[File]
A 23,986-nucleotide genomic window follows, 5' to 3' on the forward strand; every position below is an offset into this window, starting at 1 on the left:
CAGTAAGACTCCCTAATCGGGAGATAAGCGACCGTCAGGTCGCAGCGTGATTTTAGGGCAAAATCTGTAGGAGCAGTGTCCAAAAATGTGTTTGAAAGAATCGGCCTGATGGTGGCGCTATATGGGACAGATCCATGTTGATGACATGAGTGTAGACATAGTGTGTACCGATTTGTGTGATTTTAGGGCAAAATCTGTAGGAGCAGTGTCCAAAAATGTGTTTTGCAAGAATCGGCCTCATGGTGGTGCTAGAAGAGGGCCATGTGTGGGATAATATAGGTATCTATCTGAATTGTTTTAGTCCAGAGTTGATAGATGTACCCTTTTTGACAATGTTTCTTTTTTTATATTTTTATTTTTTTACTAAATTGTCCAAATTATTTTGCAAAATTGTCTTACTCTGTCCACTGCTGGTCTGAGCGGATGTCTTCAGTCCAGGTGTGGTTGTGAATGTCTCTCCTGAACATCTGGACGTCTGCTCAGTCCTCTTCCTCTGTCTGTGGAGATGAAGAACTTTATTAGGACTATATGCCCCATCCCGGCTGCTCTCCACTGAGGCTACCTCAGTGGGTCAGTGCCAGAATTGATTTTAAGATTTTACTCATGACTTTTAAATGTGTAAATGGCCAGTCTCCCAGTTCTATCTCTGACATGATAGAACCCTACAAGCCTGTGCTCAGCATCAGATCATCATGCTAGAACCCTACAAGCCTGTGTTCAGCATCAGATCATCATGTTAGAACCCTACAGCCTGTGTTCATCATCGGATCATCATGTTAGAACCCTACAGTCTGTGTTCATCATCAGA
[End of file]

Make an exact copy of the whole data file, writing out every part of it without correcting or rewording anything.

A 23,986-nucleotide genomic window follows, 5' to 3' on the forward strand; every position below is an offset into this window, starting at 1 on the left:
CAGTAAGACTCCCTAATCGGGAGATAAGCGACCGTCAGGTCGCAGCGTGATTTTAGGGCAAAATCTGTAGGAGCAGTGTCCAAAAATGTGTTTGAAAGAATCGGCCTGATGGTGGCGCTATATGGGACAGATCCATGTTGATGACATGAGTGTAGACATAGTGTGTACCGATTTGTGTGATTTTAGGGCAAAATCTGTAGGAGCAGTGTCCAAAAATGTGTTTTGCAAGAATCGGCCTCATGGTGGTGCTAGAAGAGGGCCATGTGTGGGATAATATAGGTATCTATCTGAATTGTTTTAGTCCAGAGTTGATAGATGTACCCTTTTTGACAATGTTTCTTTTTTTATATTTTTATTTTTTTACTAAATTGTCCAAATTATTTTGCAAAATTGTCTTACTCTGTCCACTGCTGGTCTGAGCGGATGTCTTCAGTCCAGGTGTGGTTGTGAATGTCTCTCCTGAACATCTGGACGTCTGCTCAGTCCTCTTCCTCTGTCTGTGGAGATGAAGAACTTTATTAGGACTATATGCCCCATCCCGGCTGCTCTCCACTGAGGCTACCTCAGTGGGTCAGTGCCAGAATTGATTTTAAGATTTTACTCATGACTTTTAAATGTGTAAATGGCCAGTCTCCCAGTTCTATCTCTGACATGATAGAACCCTACAAGCCTGTGCTCAGCATCAGATCATCATGCTAGAACCCTACAAGCCTGTGTTCAGCATCAGATCATCATGTTAGAACCCTACAGCCTGTGTTCATCATCGGATCATCATGTTAGAACCCTACAGTCTGTGTTCATCATCAGA